Spencer: I actually think that in an early stage, it is not that much different from the U.S. We purely made a decision to sell, thinking that it would be a lot easier to make a successful product with a local company that is successful, with so many resources and on the ground experience.
Yixia Technology and the Lucrative World of Short Video and Live-Streaming
Adam: Got it Spencer, and congratulations again on your sales process. Let's get to Yixa Technology now. Can you tell us more about what Yixia is, what your core products are, and what you do?
Spencer: We have three main products. The first one is Miaopai, a short video platform launched in 2013. It is the largest professionally generated content platform now in China, with almost 300 million monthly active users. It got very popular right after the Ice Bucket Challenge in 2014, which was when the product started going viral.
Our next product is Xiaokaxiu, which is a content-creation app launched in 2015. It quickly became the No. 1 app on the App Store in China. It is now known as a trendy product with millions of daily uploads.
Our third product, Yizhibo, is a live-streaming platform founded in 2016. With around 60 million monthly active users, it is now the No. 1 live-streaming app in China, and over 3,000 celebrities in China use Yizhibo to share their lives with their followers.
Adam: I know Yixia is doing very well in China. I've certainly used some of these apps you mentioned. But also in China there is a very competitive market with other players when it comes to video-related apps. What differentiates Yixia from its competitors?
Spencer: Well, quality of team and product aside, we also have a partnership with Weibo, the largest social media platform in China. We would leverage Weibo's distribution power and social graph. We also have a lot of celebrity resources. As you can see, many famous people would use our products to post and share their livestreams to their followers.
Adam: Are those celebrities exclusive to your platform?
Spencer: Not necessarily, but a lot of them willingly post on our platform because of our ties with Weibo, and due to the demographic of our users. The size of our user base goes without saying.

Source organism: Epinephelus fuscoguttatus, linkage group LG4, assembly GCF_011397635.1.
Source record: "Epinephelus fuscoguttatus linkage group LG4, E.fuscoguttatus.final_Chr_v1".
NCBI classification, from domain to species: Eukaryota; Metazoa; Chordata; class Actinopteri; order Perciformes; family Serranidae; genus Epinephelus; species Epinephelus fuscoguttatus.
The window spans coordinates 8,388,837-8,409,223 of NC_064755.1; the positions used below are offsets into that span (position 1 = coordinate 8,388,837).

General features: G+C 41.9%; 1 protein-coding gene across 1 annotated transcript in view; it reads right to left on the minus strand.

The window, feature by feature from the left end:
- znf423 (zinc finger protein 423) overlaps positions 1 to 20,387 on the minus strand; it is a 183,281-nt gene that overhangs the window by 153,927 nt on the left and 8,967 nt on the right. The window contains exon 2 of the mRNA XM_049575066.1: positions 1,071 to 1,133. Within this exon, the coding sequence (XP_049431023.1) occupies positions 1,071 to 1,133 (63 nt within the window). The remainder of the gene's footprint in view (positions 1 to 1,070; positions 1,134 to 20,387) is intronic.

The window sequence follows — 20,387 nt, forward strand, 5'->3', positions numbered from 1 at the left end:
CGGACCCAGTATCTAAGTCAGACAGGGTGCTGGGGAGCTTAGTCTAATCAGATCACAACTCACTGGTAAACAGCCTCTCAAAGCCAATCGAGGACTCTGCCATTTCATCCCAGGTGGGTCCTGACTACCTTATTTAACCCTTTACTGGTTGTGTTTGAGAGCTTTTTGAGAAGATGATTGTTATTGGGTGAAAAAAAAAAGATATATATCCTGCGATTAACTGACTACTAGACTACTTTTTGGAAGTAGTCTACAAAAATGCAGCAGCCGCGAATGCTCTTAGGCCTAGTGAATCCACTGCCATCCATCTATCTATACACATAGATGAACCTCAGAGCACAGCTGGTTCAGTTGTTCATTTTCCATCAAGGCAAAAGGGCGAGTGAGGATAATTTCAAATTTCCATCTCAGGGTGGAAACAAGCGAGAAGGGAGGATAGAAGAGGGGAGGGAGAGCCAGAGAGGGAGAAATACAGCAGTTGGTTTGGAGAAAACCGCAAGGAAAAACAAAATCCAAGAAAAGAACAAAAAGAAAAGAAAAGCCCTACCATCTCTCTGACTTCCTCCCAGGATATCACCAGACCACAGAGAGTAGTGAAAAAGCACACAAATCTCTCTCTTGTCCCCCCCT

Adam: So let's talk a little bit more about these video formats. Let's start with live video because it's so popular here in China, and it's a very different experience here than in the U.S. For example, in the U.S., we had Meerkat, which came out in 2015 during SXSW. It was very popular for a couple of month but eventually died out. And Periscope, which was later acquired by Twitter, still hasn't reached its potential in the U.S. Whereas in China, apps like Yizhibo, and a few other ones, are doing very well with a ton of users while making a lot of money. So tell us more about these differences.
Spencer: Culturally, China is very different from the States. I think Chinese people tend to be slightly more reserved. Live-streaming is a great new way for them to meet friends in a more passive and comfortable manner. In general, Chinese people aren't as wealthy as their U.S. counterparts, so they have limited entertainment options. As a result, live-streaming is a great way for them to watch interesting and interactive content. Thirdly, I think people are more willing and happier to pay tips for a good show. This explains why live-streaming in China makes more money and is a lot more popular than outside of China.
Adam: On your last point about people being more willing to pay, I think there is an overall comfort with paying for good content, and increasingly so. Just as important however, is the fact that everyone has WeChat or Alipay on their phones, so it is very easy to use mobile payments and tip all these broadcasters. I imagine that broadcasters are incentivized to create better content because they are actually getting paid for it, and that kicks off a flywheel effect that creates even better content with a bigger audience.
Spencer: Yes, this is all true. But I would also say that the kind of content on Periscope is very different than what is on Chinese live-streaming apps. Periscope is more about what you see, more about events. Whereas in China, it is more about following a performer showing off a talent like singing, perhaps via selfie mode. Following a broadcaster that you like is a lot stickier than going onto Periscope to check out events.
Adam: You were getting to what the Chinese user base prefers in terms of content. Can you walk us through that?
Spencer: In general, there are a few kinds of content that are currently popular in China. Number one is performance-based livestream. For example, someone who knows how to sing or how to talk about an interesting topic would perform in front of the camera.